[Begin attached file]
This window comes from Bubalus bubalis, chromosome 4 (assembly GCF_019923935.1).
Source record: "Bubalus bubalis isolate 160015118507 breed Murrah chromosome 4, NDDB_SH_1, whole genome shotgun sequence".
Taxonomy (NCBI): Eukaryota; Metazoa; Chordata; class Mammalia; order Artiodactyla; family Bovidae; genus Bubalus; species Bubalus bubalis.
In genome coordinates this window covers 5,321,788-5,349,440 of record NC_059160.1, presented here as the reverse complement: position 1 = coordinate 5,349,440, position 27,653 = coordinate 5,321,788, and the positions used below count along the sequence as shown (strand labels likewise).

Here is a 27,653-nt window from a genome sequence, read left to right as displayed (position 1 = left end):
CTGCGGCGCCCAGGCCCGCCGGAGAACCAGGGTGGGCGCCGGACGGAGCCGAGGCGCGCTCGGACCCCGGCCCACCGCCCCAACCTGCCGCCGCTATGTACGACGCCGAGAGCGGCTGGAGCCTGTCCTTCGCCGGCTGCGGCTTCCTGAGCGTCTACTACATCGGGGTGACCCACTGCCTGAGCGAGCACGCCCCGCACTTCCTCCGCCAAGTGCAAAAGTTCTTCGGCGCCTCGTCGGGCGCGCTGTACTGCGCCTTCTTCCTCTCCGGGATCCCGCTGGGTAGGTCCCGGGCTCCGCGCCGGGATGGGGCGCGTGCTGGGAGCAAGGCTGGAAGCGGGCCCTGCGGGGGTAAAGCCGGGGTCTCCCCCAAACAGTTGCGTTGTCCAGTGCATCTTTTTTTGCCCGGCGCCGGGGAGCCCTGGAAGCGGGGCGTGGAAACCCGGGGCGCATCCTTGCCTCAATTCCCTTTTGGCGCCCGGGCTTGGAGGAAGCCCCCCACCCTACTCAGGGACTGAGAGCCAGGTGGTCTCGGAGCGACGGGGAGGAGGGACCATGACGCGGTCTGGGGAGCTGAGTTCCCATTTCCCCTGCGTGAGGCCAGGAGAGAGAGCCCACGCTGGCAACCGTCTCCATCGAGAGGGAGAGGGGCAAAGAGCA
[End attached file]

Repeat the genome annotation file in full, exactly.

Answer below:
This window comes from Bubalus bubalis, chromosome 4 (assembly GCF_019923935.1).
Source record: "Bubalus bubalis isolate 160015118507 breed Murrah chromosome 4, NDDB_SH_1, whole genome shotgun sequence".
Taxonomy (NCBI): Eukaryota; Metazoa; Chordata; class Mammalia; order Artiodactyla; family Bovidae; genus Bubalus; species Bubalus bubalis.
In genome coordinates this window covers 5,321,788-5,349,440 of record NC_059160.1, presented here as the reverse complement: position 1 = coordinate 5,349,440, position 27,653 = coordinate 5,321,788, and the positions used below count along the sequence as shown (strand labels likewise).

Here is a 27,653-nt window from a genome sequence, read left to right as displayed (position 1 = left end):
CTGCGGCGCCCAGGCCCGCCGGAGAACCAGGGTGGGCGCCGGACGGAGCCGAGGCGCGCTCGGACCCCGGCCCACCGCCCCAACCTGCCGCCGCTATGTACGACGCCGAGAGCGGCTGGAGCCTGTCCTTCGCCGGCTGCGGCTTCCTGAGCGTCTACTACATCGGGGTGACCCACTGCCTGAGCGAGCACGCCCCGCACTTCCTCCGCCAAGTGCAAAAGTTCTTCGGCGCCTCGTCGGGCGCGCTGTACTGCGCCTTCTTCCTCTCCGGGATCCCGCTGGGTAGGTCCCGGGCTCCGCGCCGGGATGGGGCGCGTGCTGGGAGCAAGGCTGGAAGCGGGCCCTGCGGGGGTAAAGCCGGGGTCTCCCCCAAACAGTTGCGTTGTCCAGTGCATCTTTTTTTGCCCGGCGCCGGGGAGCCCTGGAAGCGGGGCGTGGAAACCCGGGGCGCATCCTTGCCTCAATTCCCTTTTGGCGCCCGGGCTTGGAGGAAGCCCCCCACCCTACTCAGGGACTGAGAGCCAGGTGGTCTCGGAGCGACGGGGAGGAGGGACCATGACGCGGTCTGGGGAGCTGAGTTCCCATTTCCCCTGCGTGAGGCCAGGAGAGAGAGCCCACGCTGGCAACCGTCTCCATCGAGAGGGAGAGGGGCAAAGAGCA